Sometimes adversity is all too real.
Suddenly lost your job? That is really hard.
Just had a baby and learning to parent for the first time? Your life just changed.
Moved to a new country and feeling lost? That’s a tough adjustment.
The truth is, all of us will encounter struggle (in the non-ironic sense) at some point in our lives. There will be obstacles to overcome and battles to fight, both physically and emotionally. We will face challenges that severely test us, bring us to our knees, and leave us questioning whether we can handle it all.
Yes, life can be hard. But does that mean life has to be hard 24/7?
For decades, I thought it did. In fact, if there was a “Living in an Unnecessary State of Struggle” contest, I was a blue-ribbon winner. Multiple years in a row, thank you very much.
“Struggle” is often part of our origin story
I grew up in Toronto, Canada, raised by immigrant parents who did their best to create a life better than what they left behind. My father emigrated from Italy, worked as a draftsman, and eventually opened his own tile contracting business. My mother came over from England and worked as a part-time yoga instructor and retail salesperson.
They both made sacrifices and worked incredibly hard to make ends meet. When they bought their first tiny house, they rented out a bedroom to a student to help cover the mortgage. With just one bathroom and a new baby (my sister), they were definitely not living a life of luxury. But they were willing to do what they had to do.
Having lived through real hardship, it is not surprising that my father used to literally say, “Everything is a struggle.” Knowing that he came to Canada with nothing and seeing how hard he worked to build his business, I had every reason to believe him. Even though I had friends living more financially abundant and (seemingly) less stressful lives, in my world, you had to work hard all day long just to make ends meet.
I also believed struggle was just part of everyday living. No doubt that is because at home struggle reigned supreme with constant fighting and yelling. My parents never should have married and it took them thirty years to finally divorce. I would get physically sick from the stress, usually with severe migraines. I was so comfortable living in a state of chaos that I honestly couldn’t imagine life being anything else.
When “struggle” is seen as a normal part of life
We are instinctively comfortable with what we know. Therefore, it is no surprise that as an adult I began to recreate the struggle. I took jobs that didn’t pay well, let toxic people into my life, and worked like a complete maniac. At one point in my career I had a full-time job, taught three nights a week, and freelanced as a graphic designer for multiple demanding clients. Oh, and I was also running an Etsy shop just to keep things interesting.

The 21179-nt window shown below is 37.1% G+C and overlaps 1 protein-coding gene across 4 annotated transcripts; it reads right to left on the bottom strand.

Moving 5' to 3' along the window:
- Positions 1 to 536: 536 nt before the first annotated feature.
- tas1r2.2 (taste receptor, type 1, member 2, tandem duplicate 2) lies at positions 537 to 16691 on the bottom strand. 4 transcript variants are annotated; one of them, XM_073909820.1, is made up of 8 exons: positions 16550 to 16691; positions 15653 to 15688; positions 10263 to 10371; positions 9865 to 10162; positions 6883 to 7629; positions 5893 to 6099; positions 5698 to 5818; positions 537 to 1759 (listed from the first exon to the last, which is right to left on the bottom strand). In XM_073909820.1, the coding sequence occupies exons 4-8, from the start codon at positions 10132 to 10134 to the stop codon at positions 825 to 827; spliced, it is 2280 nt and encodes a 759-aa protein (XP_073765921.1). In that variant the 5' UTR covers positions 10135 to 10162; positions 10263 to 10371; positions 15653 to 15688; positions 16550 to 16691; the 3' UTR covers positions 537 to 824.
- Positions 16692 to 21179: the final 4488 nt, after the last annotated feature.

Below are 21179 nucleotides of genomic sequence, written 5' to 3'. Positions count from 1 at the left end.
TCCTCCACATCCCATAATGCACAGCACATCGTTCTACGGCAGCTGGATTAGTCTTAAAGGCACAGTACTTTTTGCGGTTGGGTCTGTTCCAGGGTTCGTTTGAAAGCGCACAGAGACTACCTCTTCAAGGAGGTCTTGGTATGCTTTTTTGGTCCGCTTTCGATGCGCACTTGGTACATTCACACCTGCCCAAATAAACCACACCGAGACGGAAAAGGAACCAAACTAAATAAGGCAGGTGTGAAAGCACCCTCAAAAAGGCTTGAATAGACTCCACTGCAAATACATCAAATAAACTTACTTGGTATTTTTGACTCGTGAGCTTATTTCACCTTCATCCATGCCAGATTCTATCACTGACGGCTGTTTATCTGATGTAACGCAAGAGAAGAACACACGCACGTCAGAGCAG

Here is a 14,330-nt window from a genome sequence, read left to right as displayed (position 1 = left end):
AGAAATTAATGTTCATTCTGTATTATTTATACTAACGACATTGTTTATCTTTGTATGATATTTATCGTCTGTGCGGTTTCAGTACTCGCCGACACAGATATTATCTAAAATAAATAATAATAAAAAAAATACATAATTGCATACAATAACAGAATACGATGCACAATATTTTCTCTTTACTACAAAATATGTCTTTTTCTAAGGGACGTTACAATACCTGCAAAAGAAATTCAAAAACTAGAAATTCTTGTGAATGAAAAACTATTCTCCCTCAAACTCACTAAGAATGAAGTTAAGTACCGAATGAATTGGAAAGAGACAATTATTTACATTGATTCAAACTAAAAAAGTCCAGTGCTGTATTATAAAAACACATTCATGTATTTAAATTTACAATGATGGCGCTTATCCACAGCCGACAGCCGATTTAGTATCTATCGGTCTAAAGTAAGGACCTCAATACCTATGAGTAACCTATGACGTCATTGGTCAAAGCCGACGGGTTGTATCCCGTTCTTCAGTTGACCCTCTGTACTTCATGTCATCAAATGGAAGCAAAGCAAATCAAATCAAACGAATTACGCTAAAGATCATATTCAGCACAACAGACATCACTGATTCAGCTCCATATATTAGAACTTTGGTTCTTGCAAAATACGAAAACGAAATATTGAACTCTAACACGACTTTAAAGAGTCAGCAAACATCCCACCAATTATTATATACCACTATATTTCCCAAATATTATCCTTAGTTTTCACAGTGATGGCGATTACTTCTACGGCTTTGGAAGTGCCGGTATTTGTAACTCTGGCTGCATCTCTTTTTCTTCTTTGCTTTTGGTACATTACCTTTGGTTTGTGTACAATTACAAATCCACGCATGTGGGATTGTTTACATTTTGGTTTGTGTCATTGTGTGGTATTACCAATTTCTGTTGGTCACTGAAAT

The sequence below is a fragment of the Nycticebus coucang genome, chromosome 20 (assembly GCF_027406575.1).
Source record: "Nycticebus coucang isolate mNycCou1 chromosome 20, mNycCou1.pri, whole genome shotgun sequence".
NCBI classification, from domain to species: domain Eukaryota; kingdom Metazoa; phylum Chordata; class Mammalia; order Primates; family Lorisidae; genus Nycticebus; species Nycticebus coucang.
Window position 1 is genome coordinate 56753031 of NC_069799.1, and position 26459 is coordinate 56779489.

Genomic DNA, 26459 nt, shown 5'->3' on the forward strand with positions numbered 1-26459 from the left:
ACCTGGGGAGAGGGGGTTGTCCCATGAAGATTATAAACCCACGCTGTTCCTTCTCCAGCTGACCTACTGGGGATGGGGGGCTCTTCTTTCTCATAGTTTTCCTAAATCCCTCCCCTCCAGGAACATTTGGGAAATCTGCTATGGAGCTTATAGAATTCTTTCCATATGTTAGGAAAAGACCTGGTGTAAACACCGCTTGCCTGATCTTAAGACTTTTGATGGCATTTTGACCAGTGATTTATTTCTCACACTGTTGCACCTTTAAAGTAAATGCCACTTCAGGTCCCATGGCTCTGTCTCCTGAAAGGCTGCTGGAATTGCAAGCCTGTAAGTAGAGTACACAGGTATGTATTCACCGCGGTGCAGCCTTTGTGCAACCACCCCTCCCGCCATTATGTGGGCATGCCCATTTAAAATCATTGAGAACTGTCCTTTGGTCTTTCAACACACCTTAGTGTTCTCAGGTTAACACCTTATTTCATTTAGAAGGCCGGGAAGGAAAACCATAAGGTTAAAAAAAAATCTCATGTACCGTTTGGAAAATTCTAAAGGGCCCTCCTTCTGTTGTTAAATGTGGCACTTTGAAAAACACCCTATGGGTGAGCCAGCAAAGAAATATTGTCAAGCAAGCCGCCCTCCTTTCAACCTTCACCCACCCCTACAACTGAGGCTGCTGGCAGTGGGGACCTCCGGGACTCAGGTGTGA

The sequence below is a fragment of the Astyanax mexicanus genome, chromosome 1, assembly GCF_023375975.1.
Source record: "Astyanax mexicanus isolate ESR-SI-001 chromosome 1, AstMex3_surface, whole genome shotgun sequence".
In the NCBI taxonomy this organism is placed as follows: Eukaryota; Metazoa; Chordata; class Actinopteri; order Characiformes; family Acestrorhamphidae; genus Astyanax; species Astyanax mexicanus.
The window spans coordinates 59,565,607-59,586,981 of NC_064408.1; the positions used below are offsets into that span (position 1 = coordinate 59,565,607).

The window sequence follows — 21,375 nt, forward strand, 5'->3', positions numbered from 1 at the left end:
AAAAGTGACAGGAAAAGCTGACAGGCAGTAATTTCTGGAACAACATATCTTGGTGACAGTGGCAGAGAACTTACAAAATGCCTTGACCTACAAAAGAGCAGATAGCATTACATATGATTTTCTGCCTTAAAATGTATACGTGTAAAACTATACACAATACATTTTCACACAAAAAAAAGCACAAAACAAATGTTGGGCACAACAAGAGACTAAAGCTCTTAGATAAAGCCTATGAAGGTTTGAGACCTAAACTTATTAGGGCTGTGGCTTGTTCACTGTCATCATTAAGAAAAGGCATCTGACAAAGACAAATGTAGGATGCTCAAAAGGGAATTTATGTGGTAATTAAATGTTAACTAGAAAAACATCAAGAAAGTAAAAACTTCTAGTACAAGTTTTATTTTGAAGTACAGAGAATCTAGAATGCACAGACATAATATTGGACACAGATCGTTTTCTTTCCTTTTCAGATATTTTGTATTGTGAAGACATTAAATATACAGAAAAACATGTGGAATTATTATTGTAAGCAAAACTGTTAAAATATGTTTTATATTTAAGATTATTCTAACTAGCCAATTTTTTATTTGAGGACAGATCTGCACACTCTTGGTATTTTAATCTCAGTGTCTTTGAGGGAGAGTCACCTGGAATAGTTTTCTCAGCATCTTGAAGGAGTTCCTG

The idea that I was addicted to struggle dawned on me during a women’s networking event. That evening, surrounded by a dozen savvy entrepreneurs, I expected to be inspired and uplifted. Instead, I felt deflated and to be honest, completely freaked out. Almost all of the women gushed (almost bragged!) about how hard life was and how they barely made any money. And I swear I heard one jewelry designer say exactly what my Dad used to, “Everything is a struggle.”
Whoa. The mirror was showing me the exact life I was leading—and the picture was not pretty.
After that event, I began to really question things. Did my life really have to be this exhausting? Did I need to work myself to the point of being rushed to the hospital in an ambulance because of an excruciating migraine? Could I be open to doing things differently?
Creating and committing to change
There were two things I had to discover before I could live a life with more ease and grace.
First, I had to realize that I was the one creating struggle where it wasn’t necessary. I was overbooking my calendar, saying “yes” to everything and everyone, and working myself to the bone. I was responsible for making things much harder than they had to be and recreating familiar childhood patterns that were toxic and disempowering.
Second, I could change things. I could choose to live my life differently. Too often we accept things the way they are, and don’t question whether things can change. Or, more alarmingly, we believe things can’t change no matter how hard we try. That is simply not true. Things can change if you are willing to let them and commit to the process, even when it’s extremely uncomfortable. And yup, it will be.
Today, my life is much different from those days of struggle, but it has taken many years to get here. Ironically, it was a struggle not to struggle. Breaking my old tried and true habits took a lot of education, personal development, and professional help.
Now, most of the time, I have real work/life balance. I feel physically strong and I have blank days in my calendar—and I make it a point not to fill them. When struggle does show up in my life, I see it as a sign that I’m out of alignment and I make it a priority to shift out of it—without judgment. And when the struggle is indeed real, I remind myself that it is sometimes inevitable and I am strong enough to handle it. And, without a doubt in my mind, you are too.
Alana Ruoso is a Career & Success Coach for those who know deep down that they can do better but keep falling short of where they want to go. With humor and honesty, Alana shows them how to ditch struggle, own their value, and move their career (and life) from vanilla success to spectacular triumph. Alana is a Certified Professional Coach, COR.E Dynamics Leadership Specialist and Energy Leadership Index Master Practitioner. Find her @alanaruoso and www.alanaruoso.com.
Image courtesy of Vladislav Murashko.